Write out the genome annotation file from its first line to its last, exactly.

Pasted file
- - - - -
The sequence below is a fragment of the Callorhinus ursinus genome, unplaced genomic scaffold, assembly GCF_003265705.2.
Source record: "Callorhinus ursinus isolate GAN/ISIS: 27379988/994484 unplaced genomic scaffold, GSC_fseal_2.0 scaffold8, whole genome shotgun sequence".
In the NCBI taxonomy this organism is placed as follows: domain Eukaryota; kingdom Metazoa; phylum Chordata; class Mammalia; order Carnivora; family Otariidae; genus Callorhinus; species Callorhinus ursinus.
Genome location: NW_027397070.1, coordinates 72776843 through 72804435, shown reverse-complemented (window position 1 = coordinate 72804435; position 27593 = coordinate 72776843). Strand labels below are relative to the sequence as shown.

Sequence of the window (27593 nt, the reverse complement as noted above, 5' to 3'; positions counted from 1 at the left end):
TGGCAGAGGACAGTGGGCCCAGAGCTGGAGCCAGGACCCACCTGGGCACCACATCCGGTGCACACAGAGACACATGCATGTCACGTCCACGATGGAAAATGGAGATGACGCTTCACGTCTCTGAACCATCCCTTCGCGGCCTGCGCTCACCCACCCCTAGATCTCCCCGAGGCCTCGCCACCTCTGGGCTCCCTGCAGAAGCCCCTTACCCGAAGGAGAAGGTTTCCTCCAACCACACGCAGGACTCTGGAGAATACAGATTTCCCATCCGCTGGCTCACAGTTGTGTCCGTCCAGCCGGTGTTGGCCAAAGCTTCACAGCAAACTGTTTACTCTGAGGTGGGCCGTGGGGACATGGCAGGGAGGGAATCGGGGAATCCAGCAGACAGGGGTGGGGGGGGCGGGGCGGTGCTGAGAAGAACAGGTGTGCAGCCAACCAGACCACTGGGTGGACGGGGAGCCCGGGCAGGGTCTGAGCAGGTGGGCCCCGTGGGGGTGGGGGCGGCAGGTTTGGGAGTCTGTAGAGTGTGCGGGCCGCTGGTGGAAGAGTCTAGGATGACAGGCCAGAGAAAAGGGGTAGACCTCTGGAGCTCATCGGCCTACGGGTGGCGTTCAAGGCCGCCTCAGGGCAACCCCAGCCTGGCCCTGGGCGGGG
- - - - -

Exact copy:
The sequence below is a fragment of the Callorhinus ursinus genome, unplaced genomic scaffold, assembly GCF_003265705.2.
Source record: "Callorhinus ursinus isolate GAN/ISIS: 27379988/994484 unplaced genomic scaffold, GSC_fseal_2.0 scaffold8, whole genome shotgun sequence".
In the NCBI taxonomy this organism is placed as follows: domain Eukaryota; kingdom Metazoa; phylum Chordata; class Mammalia; order Carnivora; family Otariidae; genus Callorhinus; species Callorhinus ursinus.
Genome location: NW_027397070.1, coordinates 72776843 through 72804435, shown reverse-complemented (window position 1 = coordinate 72804435; position 27593 = coordinate 72776843). Strand labels below are relative to the sequence as shown.

Sequence of the window (27593 nt, the reverse complement as noted above, 5' to 3'; positions counted from 1 at the left end):
TGGCAGAGGACAGTGGGCCCAGAGCTGGAGCCAGGACCCACCTGGGCACCACATCCGGTGCACACAGAGACACATGCATGTCACGTCCACGATGGAAAATGGAGATGACGCTTCACGTCTCTGAACCATCCCTTCGCGGCCTGCGCTCACCCACCCCTAGATCTCCCCGAGGCCTCGCCACCTCTGGGCTCCCTGCAGAAGCCCCTTACCCGAAGGAGAAGGTTTCCTCCAACCACACGCAGGACTCTGGAGAATACAGATTTCCCATCCGCTGGCTCACAGTTGTGTCCGTCCAGCCGGTGTTGGCCAAAGCTTCACAGCAAACTGTTTACTCTGAGGTGGGCCGTGGGGACATGGCAGGGAGGGAATCGGGGAATCCAGCAGACAGGGGTGGGGGGGGCGGGGCGGTGCTGAGAAGAACAGGTGTGCAGCCAACCAGACCACTGGGTGGACGGGGAGCCCGGGCAGGGTCTGAGCAGGTGGGCCCCGTGGGGGTGGGGGCGGCAGGTTTGGGAGTCTGTAGAGTGTGCGGGCCGCTGGTGGAAGAGTCTAGGATGACAGGCCAGAGAAAAGGGGTAGACCTCTGGAGCTCATCGGCCTACGGGTGGCGTTCAAGGCCGCCTCAGGGCAACCCCAGCCTGGCCCTGGGCGGGG